How to turn any jQuery plugin into a WordPress one
WordPress and jQuery are both very famous for their plugins. In the case of jQuery, plugins allow developers to extend the library's capacities in order to create beautiful effects. In WordPress, they allow anyone to benefit from the work of others, as they come under the form of a module that you can easily activate from within the administration interface, and start using right away.
Creating one of those modules is not that difficult, but if you are not familiar with their syntax, it could end up being a headache. There are many jQuery plugins that have been transferred into a WordPress one already, but what can you do when it is not the case? How do you do when you have found the perfect jQuery plugin for your latest site, but it is not yet available as a WordPress plugin?
In this tutorial, we'll see how you can easily create a WordPress plugin from a jQuery one. We'll review what a jQuery, or a WordPress plugin is actually made of, so we'll find the elements they both have in common. From there, we'll show how it leads us to perform some simple operations to allow us to benefit from our jQuery plugins in a WordPress template.
I'm glad that you found my work useful. If you did, it might help some other people too. So why not helping me spread the word with a tweet? You could also buy me a coffee to thank me for my code and explanations if you prefer ;).
I hope you'll enjoy your download. Regards. Jeremy.
In this part, we'll analyse what a jQuery plugin is usually made of, where each of those elements should be placed, and how do we usually work with them. Throughout this article, we'll take for example the jQuery FancyBox plugin, (even if there is an existing WordPress adaptation for it already, it's just to have a concrete example).
Once you have included the plugin script within your application, most of the time you'll be asked to write a little snippet of code that will make your site or application use the plugin when required. Most of the time, those few lines of code you'll have to write are here to make the plugin work with a particular element of your page, and after a particular event, for example, you say that a FancyBox will appear after a click on a particular link, for example:
Once you have all your files ready, it's a common good practice to put the styles in the header, and the scripts in the footer, just before the closing
Part 2: How can we translate this into WordPress?
Now that we understand what the different elements we find in a jQuery plugin are, and where they are supposed to go, let's see how we can do that in WordPress.
How to declare a WordPress plugin?
A) In WordPress, plugins are stored in the /wp-content/plugins directory. So just go in there, and create a directory named after your plugin. In our case, we'll just create a directory called FancyBox.
B) In this directory, copy all your jQuery plugin files, (script, styles, images or anything that has to be included with the plugin).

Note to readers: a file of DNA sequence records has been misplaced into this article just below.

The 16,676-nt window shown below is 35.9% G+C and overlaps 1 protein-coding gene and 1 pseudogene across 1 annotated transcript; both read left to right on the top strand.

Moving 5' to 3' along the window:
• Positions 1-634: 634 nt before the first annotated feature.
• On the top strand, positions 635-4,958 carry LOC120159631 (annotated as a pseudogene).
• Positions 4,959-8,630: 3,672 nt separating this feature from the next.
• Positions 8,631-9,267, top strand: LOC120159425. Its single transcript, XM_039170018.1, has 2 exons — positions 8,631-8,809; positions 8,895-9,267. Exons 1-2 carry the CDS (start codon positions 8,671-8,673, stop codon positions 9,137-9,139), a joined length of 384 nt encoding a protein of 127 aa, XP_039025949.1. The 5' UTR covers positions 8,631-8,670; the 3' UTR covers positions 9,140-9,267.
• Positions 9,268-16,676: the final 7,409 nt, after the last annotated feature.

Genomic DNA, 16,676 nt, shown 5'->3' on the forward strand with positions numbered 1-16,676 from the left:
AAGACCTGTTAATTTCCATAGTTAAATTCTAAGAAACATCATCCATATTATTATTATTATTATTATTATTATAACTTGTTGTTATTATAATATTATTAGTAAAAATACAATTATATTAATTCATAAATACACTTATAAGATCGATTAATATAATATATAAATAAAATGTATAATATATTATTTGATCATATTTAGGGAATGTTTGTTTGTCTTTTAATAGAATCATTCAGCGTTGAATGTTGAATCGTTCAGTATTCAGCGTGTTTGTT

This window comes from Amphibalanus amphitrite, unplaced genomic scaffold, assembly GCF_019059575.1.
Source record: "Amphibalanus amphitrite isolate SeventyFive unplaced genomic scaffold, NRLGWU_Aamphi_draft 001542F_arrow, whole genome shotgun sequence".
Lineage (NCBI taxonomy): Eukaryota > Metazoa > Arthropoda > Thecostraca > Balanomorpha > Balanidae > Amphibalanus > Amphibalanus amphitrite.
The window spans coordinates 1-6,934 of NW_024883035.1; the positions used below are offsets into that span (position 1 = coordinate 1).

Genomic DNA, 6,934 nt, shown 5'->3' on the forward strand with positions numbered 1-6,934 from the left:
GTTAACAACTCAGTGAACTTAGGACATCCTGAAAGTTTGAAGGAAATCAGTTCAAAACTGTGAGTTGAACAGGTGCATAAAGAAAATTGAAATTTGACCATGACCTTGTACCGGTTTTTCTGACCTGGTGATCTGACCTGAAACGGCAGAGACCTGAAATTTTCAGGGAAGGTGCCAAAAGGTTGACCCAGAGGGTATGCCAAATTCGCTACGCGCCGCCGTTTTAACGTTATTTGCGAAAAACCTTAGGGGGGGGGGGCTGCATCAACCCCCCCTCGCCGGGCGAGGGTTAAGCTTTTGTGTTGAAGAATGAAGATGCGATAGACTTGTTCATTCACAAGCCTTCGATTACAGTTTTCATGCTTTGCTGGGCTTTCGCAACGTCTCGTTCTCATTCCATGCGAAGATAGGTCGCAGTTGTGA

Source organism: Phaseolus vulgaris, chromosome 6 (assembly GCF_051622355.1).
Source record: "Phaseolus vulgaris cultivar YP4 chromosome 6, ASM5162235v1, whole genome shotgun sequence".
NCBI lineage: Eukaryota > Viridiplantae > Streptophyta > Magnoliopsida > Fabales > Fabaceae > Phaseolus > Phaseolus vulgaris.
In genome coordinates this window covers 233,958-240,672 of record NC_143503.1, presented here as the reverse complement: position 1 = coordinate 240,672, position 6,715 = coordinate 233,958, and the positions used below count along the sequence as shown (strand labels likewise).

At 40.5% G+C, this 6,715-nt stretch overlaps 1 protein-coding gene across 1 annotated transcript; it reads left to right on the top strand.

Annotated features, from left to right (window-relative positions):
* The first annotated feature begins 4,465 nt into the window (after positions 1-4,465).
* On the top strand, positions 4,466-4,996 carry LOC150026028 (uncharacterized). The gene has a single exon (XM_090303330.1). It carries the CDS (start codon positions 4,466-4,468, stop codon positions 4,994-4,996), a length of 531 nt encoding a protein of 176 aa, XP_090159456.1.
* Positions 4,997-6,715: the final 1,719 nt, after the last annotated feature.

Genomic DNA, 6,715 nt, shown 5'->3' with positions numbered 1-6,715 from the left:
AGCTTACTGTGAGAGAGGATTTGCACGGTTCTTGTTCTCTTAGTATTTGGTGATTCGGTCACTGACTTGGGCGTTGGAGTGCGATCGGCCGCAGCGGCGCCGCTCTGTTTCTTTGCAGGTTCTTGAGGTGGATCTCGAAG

C) Then, create a file called init.php. Init.php is the particular file we need to build to allow WordPress to recognize our plugin. Open init.php and copy the following information in it:
Plugin Name: FancyBox //Your plugin name (here we'd write Fancybox)
Plugin URI: http://www.jdmweb.com/resources/fancybox //Url of your choice
Description: Implementation of the FancyBox for jQuery //Brief PLugin Description
This program is free software; you can redistribute it and/or modify
it under the terms of the GNU General Public License as published by
the Free Software Foundation; either version 2 of the License, or
(at your option) any later version.
As you can see, in those few lines, we specify a name, a URL, a description and a few other similar piece of information. Those information are being used by WordPress inside the plugin administration interface as you can see on the following picture:
From this picture, we see that our 'plugin' has been recognized by WordPress, and contains all the information we wanted. It is time to make it work now. From what we've seen in part one, we need to tell WordPress to put some of our plugin files in the page header, and some in the page footer.
How to specify what goes in the Header ?
What we want to do is to put our plugin stylesheet inside the page header. In html, we do so by adding a link tag in the header. In WordPress, there is a specific method called wp_enqueue_style() (Codex ref here), that allows you to do that.
wp_enqueue_style() takes several parameters, mainly the name of your stylesheet and its source for it to work. You can also add dependencies (other styles that need to be included before), and a version number. So In our case, in order to tell our plugin to put its stylesheet inside the header, we would add this inside our init.php file:
Line 3 you can see the name we gave to our stylesheet, line 4 we specify its source, with the constant WP_PLUGIN_URL holding the path to the plugin directory. So if the user decides to move its plugin directory the path won't break. Line 5 false means that this stylesheet has no dependencies, and line 6 1.3.1 is the stylesheet version.
That's it for the header, in fact, to recapitulate, instead of adding the stylesheet in our header by ourselves as you would do in a normal application, you just ask WordPress to do it for you.